Title

The Languages of Summer

Authors

Evan Boucher

Document Type

News Article

Publication Date

7-2011

Campus Unit

University of North Dakota

Abstract

“What’s your favorite word,” I asked Miles, a student at The University of North Dakota summer language camp.

Miles responded “mariposa,” a Spanish word that translates to “butterfly.”

The UND summer language camps began three years ago as the brainchild of Karen Cisek. In the beginning the classes were funded by a mini-grant from UND Summer Events, which originally offered French, German and Spanish. Progressively, the program added Chinese and Sign languages, as the previous year’s courses filled up almost immediately. The program continues to fill to capacity.

From July 18-22, day camps focused on Chinese for ages 8-13, and Spanish for ages 6-9.

Instructors of Spanish Mare Thompson, a Spanish and music teacher at St. Michael’s Elementary School, and Alex Sidels, a student of chemistry at UND, discussed their thoughts on the camp.

“[Students] take Spanish in the public schools starting in the third or fourth grade,” said Thompson. She continued, “At our school, I teach an hour of Spanish a week to each grade. I teach music the other three days. I do a lot of songs. Music works so well [to teach languages], like a hook. It’s how we remember things.”

“My original plan was to be in pharmaceuticals,” said Sidles. He learned Spanish because, “there are a lot of fields where knowing Spanish would be helpful.” Loving his new role, he said, “It’s not even work. I get to come and have a good time with the kids. I get to do more with Spanish and I always have a good time with Senora Thompson.”

The inspiration for the camp came from Cisek’s and co-coordinator Kathy Twite’s own desires to offer their own children exposure to foreign languages.

Cisek is volunteering as a coordinator for the program, while holding a full time position at UND’s medical school. It’s quite the balancing act, given the amount of classroom demand and popularity of the camp.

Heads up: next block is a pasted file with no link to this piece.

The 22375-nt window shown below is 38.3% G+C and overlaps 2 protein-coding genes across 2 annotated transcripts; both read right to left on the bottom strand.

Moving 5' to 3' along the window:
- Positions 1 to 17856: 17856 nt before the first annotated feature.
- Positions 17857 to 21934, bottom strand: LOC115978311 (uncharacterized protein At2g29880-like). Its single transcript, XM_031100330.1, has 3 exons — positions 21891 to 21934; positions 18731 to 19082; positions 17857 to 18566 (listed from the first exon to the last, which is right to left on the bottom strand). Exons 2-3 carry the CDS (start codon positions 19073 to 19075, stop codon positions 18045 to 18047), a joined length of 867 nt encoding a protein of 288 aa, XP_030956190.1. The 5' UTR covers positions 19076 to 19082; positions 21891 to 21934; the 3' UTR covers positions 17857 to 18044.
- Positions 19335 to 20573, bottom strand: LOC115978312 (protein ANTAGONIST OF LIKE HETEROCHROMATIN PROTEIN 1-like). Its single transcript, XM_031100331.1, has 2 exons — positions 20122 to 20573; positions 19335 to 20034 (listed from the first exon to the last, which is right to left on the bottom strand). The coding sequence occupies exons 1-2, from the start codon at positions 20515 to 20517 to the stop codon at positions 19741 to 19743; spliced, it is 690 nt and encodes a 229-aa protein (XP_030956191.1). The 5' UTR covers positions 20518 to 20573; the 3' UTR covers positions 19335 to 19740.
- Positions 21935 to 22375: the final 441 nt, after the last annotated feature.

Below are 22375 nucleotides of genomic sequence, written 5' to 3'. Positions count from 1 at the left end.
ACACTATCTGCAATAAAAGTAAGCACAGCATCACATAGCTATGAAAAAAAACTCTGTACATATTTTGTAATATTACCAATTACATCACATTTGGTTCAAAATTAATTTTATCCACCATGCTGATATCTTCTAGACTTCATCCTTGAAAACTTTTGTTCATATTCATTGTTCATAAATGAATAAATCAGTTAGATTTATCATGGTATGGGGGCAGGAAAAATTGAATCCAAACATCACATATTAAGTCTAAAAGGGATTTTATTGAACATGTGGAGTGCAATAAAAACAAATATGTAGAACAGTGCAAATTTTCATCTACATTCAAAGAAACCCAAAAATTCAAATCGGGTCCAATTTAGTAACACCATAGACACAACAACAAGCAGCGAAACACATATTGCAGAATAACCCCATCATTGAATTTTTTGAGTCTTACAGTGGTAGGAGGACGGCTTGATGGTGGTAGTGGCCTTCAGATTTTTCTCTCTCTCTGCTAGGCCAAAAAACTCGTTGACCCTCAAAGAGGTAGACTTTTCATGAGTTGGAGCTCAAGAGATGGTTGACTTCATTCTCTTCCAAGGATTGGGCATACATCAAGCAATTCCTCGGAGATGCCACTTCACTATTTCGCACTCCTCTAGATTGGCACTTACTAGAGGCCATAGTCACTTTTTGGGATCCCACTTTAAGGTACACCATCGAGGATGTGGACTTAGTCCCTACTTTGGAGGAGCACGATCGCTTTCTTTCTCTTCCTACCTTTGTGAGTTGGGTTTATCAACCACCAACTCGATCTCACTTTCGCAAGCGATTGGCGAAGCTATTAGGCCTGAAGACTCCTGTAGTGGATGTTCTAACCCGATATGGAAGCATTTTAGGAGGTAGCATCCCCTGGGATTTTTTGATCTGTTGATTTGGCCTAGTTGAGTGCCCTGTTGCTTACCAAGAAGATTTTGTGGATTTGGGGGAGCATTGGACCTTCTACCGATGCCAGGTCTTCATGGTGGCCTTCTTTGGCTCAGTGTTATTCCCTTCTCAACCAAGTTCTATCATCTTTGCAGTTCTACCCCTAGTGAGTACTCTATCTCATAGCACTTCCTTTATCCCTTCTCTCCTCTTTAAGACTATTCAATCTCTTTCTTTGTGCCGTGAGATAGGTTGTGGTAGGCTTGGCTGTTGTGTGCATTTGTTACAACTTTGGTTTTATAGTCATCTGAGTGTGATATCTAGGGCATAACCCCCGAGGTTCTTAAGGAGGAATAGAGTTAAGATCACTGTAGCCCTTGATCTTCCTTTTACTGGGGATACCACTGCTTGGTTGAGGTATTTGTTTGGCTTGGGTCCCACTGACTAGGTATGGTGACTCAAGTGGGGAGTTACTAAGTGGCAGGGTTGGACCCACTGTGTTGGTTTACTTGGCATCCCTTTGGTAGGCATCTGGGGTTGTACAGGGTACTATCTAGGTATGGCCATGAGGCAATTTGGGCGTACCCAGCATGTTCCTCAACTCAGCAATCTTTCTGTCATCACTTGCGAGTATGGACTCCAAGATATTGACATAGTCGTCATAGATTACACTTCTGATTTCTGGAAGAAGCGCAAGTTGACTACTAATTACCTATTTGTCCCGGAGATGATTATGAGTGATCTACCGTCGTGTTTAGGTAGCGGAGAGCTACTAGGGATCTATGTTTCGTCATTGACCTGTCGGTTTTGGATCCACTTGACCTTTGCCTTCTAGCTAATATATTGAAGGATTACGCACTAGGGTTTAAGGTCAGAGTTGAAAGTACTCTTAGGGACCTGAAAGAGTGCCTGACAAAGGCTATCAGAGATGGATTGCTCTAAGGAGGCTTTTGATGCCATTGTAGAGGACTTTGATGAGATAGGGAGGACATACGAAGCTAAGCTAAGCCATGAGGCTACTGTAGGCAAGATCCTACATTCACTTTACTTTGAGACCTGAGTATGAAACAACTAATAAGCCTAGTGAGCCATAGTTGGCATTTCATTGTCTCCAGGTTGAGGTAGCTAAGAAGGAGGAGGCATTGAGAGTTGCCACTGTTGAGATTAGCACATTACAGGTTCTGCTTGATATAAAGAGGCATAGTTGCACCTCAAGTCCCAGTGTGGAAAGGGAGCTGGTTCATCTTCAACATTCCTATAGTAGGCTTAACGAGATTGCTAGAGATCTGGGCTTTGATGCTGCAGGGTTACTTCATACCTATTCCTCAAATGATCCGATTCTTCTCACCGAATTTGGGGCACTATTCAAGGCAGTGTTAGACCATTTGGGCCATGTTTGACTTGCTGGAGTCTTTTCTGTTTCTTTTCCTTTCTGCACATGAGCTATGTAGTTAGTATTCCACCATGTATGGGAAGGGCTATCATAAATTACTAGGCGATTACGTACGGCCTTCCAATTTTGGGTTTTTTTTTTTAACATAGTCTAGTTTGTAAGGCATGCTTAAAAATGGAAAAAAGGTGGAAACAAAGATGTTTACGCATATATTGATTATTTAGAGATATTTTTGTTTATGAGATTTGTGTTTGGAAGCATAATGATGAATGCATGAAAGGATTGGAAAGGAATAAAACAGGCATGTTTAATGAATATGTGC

“The first year was a pilot. I wanted to expose my daughter to more languages,” said Cisek. Now, with so many students eager to learn, the pilot has advanced and, “we sometimes connect people with tutors, if they want private or semi-private tutoring.”

Chinese instructor, Hongxia Fu, previously taught English as a Second Language at a Chinese university. She commented, “We have a lot of activities. We learn language, we learn culture, the food, the songs. Pronunciation is the hardest part of Chinese. The grammar is very easy.” She continued, “[Students] write very well,” talking about Chinese characters. “They think it’s a picture [rather than a letter]. They are quick to learn.”

Spanish is what is called a “romance language.” Romance languages are a family of languages that include Italian, Portugese, French, and Spanish. Contrasting this, Chinese belongs to Sino-Tibetan family, a language family native to mainland East Asia.

It is the variety in this that allows the Summer Language Camps to offer children broad exposure to new cultures and different language families (three to be exact). Program growth is indicative of our increasingly globalized world, and it is difficult to imagine that shrinking any time in the near future.

These opportunities for children are the building blocks they’ll use to learn and explore as they become young adults and eventually head into their own careers.

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